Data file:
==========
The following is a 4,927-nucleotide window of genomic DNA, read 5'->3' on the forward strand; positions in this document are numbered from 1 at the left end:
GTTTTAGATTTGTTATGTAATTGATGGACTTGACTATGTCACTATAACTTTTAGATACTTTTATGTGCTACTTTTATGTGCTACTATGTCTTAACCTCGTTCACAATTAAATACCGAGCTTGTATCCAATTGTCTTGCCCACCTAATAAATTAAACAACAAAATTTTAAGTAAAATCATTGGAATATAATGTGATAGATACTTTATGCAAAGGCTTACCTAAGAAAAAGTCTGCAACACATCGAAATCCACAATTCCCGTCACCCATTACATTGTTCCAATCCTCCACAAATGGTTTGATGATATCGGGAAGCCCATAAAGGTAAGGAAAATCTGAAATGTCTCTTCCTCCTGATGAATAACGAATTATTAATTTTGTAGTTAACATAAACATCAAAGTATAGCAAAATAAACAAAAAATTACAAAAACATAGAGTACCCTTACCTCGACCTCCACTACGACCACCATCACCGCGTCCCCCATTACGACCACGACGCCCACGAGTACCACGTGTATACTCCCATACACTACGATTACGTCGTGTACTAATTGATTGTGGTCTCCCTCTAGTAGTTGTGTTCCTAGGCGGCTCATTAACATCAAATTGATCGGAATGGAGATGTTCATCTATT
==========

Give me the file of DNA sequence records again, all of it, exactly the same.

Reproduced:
The following is a 4,927-nucleotide window of genomic DNA, read 5'->3' on the forward strand; positions in this document are numbered from 1 at the left end:
GTTTTAGATTTGTTATGTAATTGATGGACTTGACTATGTCACTATAACTTTTAGATACTTTTATGTGCTACTTTTATGTGCTACTATGTCTTAACCTCGTTCACAATTAAATACCGAGCTTGTATCCAATTGTCTTGCCCACCTAATAAATTAAACAACAAAATTTTAAGTAAAATCATTGGAATATAATGTGATAGATACTTTATGCAAAGGCTTACCTAAGAAAAAGTCTGCAACACATCGAAATCCACAATTCCCGTCACCCATTACATTGTTCCAATCCTCCACAAATGGTTTGATGATATCGGGAAGCCCATAAAGGTAAGGAAAATCTGAAATGTCTCTTCCTCCTGATGAATAACGAATTATTAATTTTGTAGTTAACATAAACATCAAAGTATAGCAAAATAAACAAAAAATTACAAAAACATAGAGTACCCTTACCTCGACCTCCACTACGACCACCATCACCGCGTCCCCCATTACGACCACGACGCCCACGAGTACCACGTGTATACTCCCATACACTACGATTACGTCGTGTACTAATTGATTGTGGTCTCCCTCTAGTAGTTGTGTTCCTAGGCGGCTCATTAACATCAAATTGATCGGAATGGAGATGTTCATCTATT